Dani Papanikolaou

Yadayim M’Dabrot

Senior Project April 2015


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Florida Gulf Coast University
10501 FGCU Blvd, South
Fort Myers, FL 33965-6565
(239) 590-1000 or (800) 590-3428

The hand is the most impressive feature of the human body. A hand can be a tool, a means for expression, or a weapon. We kinetically link our hands and minds when communicating an idea or telling a story. The hand, itself, is a closer component to the brain than any other part of our bodies, making it the instrument to our learning, communication, and history. Many cultures depict stories through pictorial pattern-work and elaborate compositional elements instead of through verbal exchange. The Middle East and India have the decorative arts of henna tattoos, and the native people of New Zealand, the Maori, communicate their stories through ta moko, or tattoos. The indigenous peoples of Australia illustrate stories of ancestral importance through stylized portrayals of ancient dreams and legends. These methods of storytelling require no words or articulation, rather an intrinsic display of color, line, and design to animate their narratives.

My exhibition, titled Yadayim M’dabrot (Hebrew for talking hands), signifies the overall concept of each hand retelling their stories and experiences, without the command or control of the human body. I explore these stories, all of which derive from personal experience, memory, and emotion, through form and pattern. As an artist, my conceptual language is generated through the cooperation of the medium with my hands to my mind. In essence, my hands are my mind. They contain every known symbol I write, every nuance I crave, and every twitch or mannerist impulse I perform before I even realize I am doing it. My wall pieces are telling the stories of the hands of my family members and myself. Some of the themes that are represented in those pieces include the complex transitional changes of moving from one place to another, drive for success and the search for that journey of purpose, and the power of generational love to fight off negativity and embrace true virtues. While the wall pieces represent family history, memory, and story, the floor sculptures symbolize the continuous, indeterminate, and ever-changing emotional states of being that I am currently experiencing, such the pressures of failure, anxiety, and confusion. These vulnerabilities are formed from a culmination of school, work, and the states of financial security as well as the future. But these vulnerabilities grow into accomplished success, confidence, and absolute clarity through familial love, dedication, and control.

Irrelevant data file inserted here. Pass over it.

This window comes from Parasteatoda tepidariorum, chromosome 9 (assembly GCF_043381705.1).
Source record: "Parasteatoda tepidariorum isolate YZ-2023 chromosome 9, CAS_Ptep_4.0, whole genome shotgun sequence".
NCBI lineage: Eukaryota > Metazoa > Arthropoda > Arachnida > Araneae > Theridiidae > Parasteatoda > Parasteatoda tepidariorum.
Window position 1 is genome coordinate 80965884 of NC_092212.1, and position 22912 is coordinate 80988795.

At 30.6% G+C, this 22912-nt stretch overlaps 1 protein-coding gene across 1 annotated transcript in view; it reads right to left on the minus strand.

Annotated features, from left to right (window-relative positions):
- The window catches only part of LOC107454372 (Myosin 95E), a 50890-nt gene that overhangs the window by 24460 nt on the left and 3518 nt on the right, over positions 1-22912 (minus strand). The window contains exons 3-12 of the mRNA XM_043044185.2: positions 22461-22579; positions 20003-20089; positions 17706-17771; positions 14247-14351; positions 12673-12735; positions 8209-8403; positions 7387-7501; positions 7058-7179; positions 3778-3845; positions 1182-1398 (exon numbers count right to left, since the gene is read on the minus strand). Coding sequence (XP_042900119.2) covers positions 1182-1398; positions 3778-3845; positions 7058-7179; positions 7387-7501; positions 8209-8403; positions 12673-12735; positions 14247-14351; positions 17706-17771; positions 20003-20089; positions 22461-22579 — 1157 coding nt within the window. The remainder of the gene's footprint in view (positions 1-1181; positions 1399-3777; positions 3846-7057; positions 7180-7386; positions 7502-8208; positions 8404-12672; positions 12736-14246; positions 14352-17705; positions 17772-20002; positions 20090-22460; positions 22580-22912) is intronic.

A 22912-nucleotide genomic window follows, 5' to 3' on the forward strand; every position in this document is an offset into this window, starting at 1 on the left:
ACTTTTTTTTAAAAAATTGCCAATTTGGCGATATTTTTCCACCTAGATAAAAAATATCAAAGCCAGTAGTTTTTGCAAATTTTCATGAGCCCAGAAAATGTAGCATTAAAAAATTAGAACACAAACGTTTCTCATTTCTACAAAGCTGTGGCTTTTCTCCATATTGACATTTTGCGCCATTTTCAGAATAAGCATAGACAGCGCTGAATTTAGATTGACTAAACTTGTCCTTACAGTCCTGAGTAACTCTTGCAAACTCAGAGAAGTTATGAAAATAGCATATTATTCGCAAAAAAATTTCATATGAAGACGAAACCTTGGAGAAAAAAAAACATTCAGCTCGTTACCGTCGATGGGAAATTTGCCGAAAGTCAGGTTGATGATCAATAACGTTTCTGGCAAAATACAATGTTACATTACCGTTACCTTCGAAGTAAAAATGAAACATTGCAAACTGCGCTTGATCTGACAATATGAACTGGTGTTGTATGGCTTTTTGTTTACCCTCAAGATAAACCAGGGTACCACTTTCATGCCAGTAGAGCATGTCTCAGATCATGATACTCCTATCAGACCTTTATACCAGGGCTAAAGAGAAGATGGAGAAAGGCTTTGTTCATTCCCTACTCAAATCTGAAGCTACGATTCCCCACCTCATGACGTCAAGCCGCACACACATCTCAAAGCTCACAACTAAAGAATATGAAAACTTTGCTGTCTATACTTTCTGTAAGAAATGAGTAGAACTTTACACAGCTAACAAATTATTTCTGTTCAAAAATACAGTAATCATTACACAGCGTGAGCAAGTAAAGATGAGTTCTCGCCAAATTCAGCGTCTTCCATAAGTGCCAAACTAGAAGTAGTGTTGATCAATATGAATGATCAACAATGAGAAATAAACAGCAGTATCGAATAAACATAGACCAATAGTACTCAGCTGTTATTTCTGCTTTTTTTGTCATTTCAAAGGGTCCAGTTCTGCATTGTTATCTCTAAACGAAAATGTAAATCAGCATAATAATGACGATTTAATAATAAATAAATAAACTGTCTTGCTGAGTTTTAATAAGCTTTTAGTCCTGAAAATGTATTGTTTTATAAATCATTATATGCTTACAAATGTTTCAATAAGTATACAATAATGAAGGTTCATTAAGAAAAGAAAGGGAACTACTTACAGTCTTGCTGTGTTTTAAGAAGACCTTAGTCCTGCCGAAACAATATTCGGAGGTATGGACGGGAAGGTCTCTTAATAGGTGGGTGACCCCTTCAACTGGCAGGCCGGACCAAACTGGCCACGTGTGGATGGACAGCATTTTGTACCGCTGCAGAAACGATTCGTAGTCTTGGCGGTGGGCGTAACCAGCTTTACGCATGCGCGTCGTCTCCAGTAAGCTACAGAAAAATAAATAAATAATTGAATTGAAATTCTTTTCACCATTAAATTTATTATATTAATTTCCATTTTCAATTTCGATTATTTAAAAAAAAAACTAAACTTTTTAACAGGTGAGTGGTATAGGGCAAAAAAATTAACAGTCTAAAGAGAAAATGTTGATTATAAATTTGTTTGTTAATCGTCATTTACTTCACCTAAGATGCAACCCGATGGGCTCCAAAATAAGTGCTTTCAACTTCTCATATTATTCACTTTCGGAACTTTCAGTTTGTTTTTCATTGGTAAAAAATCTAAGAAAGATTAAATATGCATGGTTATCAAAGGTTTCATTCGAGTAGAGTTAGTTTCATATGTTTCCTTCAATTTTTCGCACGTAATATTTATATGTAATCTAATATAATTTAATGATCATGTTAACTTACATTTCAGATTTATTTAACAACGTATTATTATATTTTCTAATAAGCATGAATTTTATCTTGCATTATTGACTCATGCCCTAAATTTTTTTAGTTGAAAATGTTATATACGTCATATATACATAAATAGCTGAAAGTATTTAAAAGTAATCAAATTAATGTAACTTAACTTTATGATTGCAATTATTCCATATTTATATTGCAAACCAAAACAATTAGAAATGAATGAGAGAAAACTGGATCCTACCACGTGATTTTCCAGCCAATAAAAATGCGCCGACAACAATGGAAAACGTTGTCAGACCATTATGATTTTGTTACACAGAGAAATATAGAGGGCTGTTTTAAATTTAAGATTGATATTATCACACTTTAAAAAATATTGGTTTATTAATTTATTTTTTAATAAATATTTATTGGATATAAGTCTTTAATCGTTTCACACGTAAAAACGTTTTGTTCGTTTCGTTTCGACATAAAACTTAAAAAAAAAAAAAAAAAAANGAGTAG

I have developed a deep attraction to strong bold lines, accentuated shapes, and saturated colors. Constructed in wood, each wall piece was sanded, primed and painted with complex designs that embellish the stories of my family. The development of the pattern-work was influenced from a variety of cultures and built up in latex paint that gives the impression of a raised patterned surface. For the floor sculptures, I built an internal steel armature that was then draped with long strips of burlap to create gestural organic forms. The burlap was stiffened with an epoxy resin developed through a series of material experiments, then covered in paint and patterns. I life-cast my hands, as well as four of my immediate family members, by making alginate molds and filling them with a liquid plastic. Each cast hand models or acts out the story attached to its given canvas. My work is a personal amalgam of family, cultural influence, design, and storytelling. I am only one half of the artist who has created this work; my hands are the other half.